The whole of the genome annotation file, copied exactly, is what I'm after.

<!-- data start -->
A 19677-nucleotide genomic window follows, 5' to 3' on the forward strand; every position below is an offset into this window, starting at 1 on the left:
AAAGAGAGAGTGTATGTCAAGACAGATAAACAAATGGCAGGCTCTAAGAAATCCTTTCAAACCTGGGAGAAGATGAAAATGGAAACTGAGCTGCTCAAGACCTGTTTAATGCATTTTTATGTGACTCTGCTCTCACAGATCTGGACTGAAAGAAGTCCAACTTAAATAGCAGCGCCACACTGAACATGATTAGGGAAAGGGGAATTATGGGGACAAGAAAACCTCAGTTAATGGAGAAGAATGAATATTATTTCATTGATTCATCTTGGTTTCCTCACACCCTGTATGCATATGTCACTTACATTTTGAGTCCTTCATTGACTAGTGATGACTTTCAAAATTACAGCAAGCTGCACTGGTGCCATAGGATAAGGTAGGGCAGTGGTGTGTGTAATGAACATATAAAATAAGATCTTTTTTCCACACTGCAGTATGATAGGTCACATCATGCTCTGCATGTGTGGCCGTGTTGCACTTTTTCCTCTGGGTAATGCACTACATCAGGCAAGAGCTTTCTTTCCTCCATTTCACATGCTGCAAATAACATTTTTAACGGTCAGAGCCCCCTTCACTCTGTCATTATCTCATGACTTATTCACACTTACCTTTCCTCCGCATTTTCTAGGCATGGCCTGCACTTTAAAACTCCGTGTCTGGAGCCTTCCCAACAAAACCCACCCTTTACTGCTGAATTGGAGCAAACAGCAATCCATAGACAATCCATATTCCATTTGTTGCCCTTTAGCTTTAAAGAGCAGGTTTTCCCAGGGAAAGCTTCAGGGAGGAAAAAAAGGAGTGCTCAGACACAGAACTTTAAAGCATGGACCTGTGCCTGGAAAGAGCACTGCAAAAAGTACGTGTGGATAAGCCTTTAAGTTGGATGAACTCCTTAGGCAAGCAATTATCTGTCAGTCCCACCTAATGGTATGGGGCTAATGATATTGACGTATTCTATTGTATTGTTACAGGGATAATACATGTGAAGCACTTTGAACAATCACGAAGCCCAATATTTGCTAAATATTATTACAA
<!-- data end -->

A 19677-nucleotide genomic window follows, 5' to 3' on the forward strand; every position below is an offset into this window, starting at 1 on the left:
AAAGAGAGAGTGTATGTCAAGACAGATAAACAAATGGCAGGCTCTAAGAAATCCTTTCAAACCTGGGAGAAGATGAAAATGGAAACTGAGCTGCTCAAGACCTGTTTAATGCATTTTTATGTGACTCTGCTCTCACAGATCTGGACTGAAAGAAGTCCAACTTAAATAGCAGCGCCACACTGAACATGATTAGGGAAAGGGGAATTATGGGGACAAGAAAACCTCAGTTAATGGAGAAGAATGAATATTATTTCATTGATTCATCTTGGTTTCCTCACACCCTGTATGCATATGTCACTTACATTTTGAGTCCTTCATTGACTAGTGATGACTTTCAAAATTACAGCAAGCTGCACTGGTGCCATAGGATAAGGTAGGGCAGTGGTGTGTGTAATGAACATATAAAATAAGATCTTTTTTCCACACTGCAGTATGATAGGTCACATCATGCTCTGCATGTGTGGCCGTGTTGCACTTTTTCCTCTGGGTAATGCACTACATCAGGCAAGAGCTTTCTTTCCTCCATTTCACATGCTGCAAATAACATTTTTAACGGTCAGAGCCCCCTTCACTCTGTCATTATCTCATGACTTATTCACACTTACCTTTCCTCCGCATTTTCTAGGCATGGCCTGCACTTTAAAACTCCGTGTCTGGAGCCTTCCCAACAAAACCCACCCTTTACTGCTGAATTGGAGCAAACAGCAATCCATAGACAATCCATATTCCATTTGTTGCCCTTTAGCTTTAAAGAGCAGGTTTTCCCAGGGAAAGCTTCAGGGAGGAAAAAAAGGAGTGCTCAGACACAGAACTTTAAAGCATGGACCTGTGCCTGGAAAGAGCACTGCAAAAAGTACGTGTGGATAAGCCTTTAAGTTGGATGAACTCCTTAGGCAAGCAATTATCTGTCAGTCCCACCTAATGGTATGGGGCTAATGATATTGACGTATTCTATTGTATTGTTACAGGGATAATACATGTGAAGCACTTTGAACAATCACGAAGCCCAATATTTGCTAAATATTATTACAA